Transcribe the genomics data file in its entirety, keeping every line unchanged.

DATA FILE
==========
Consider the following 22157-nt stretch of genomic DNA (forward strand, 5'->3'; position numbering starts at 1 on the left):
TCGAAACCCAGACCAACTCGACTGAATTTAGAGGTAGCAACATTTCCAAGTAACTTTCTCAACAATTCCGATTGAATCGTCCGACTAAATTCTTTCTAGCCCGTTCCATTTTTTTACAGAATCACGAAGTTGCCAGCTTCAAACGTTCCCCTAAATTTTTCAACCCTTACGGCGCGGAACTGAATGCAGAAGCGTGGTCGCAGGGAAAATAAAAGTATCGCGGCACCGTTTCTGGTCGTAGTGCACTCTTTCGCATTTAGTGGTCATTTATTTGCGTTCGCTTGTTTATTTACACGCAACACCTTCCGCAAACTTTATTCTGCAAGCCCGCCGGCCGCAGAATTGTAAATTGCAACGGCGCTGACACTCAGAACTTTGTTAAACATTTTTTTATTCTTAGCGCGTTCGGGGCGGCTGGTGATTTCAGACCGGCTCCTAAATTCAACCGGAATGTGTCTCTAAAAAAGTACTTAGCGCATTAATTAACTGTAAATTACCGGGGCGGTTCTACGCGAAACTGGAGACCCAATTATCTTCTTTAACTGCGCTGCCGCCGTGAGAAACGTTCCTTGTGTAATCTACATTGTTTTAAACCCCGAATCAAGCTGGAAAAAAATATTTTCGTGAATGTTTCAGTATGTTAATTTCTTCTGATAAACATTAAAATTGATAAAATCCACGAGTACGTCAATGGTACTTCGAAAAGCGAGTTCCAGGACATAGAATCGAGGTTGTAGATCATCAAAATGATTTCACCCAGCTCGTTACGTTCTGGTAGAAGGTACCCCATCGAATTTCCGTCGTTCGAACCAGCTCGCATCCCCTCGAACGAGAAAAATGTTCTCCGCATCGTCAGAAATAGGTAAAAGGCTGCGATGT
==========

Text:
Consider the following 22157-nt stretch of genomic DNA (forward strand, 5'->3'; position numbering starts at 1 on the left):
TCGAAACCCAGACCAACTCGACTGAATTTAGAGGTAGCAACATTTCCAAGTAACTTTCTCAACAATTCCGATTGAATCGTCCGACTAAATTCTTTCTAGCCCGTTCCATTTTTTTACAGAATCACGAAGTTGCCAGCTTCAAACGTTCCCCTAAATTTTTCAACCCTTACGGCGCGGAACTGAATGCAGAAGCGTGGTCGCAGGGAAAATAAAAGTATCGCGGCACCGTTTCTGGTCGTAGTGCACTCTTTCGCATTTAGTGGTCATTTATTTGCGTTCGCTTGTTTATTTACACGCAACACCTTCCGCAAACTTTATTCTGCAAGCCCGCCGGCCGCAGAATTGTAAATTGCAACGGCGCTGACACTCAGAACTTTGTTAAACATTTTTTTATTCTTAGCGCGTTCGGGGCGGCTGGTGATTTCAGACCGGCTCCTAAATTCAACCGGAATGTGTCTCTAAAAAAGTACTTAGCGCATTAATTAACTGTAAATTACCGGGGCGGTTCTACGCGAAACTGGAGACCCAATTATCTTCTTTAACTGCGCTGCCGCCGTGAGAAACGTTCCTTGTGTAATCTACATTGTTTTAAACCCCGAATCAAGCTGGAAAAAAATATTTTCGTGAATGTTTCAGTATGTTAATTTCTTCTGATAAACATTAAAATTGATAAAATCCACGAGTACGTCAATGGTACTTCGAAAAGCGAGTTCCAGGACATAGAATCGAGGTTGTAGATCATCAAAATGATTTCACCCAGCTCGTTACGTTCTGGTAGAAGGTACCCCATCGAATTTCCGTCGTTCGAACCAGCTCGCATCCCCTCGAACGAGAAAAATGTTCTCCGCATCGTCAGAAATAGGTAAAAGGCTGCGATGT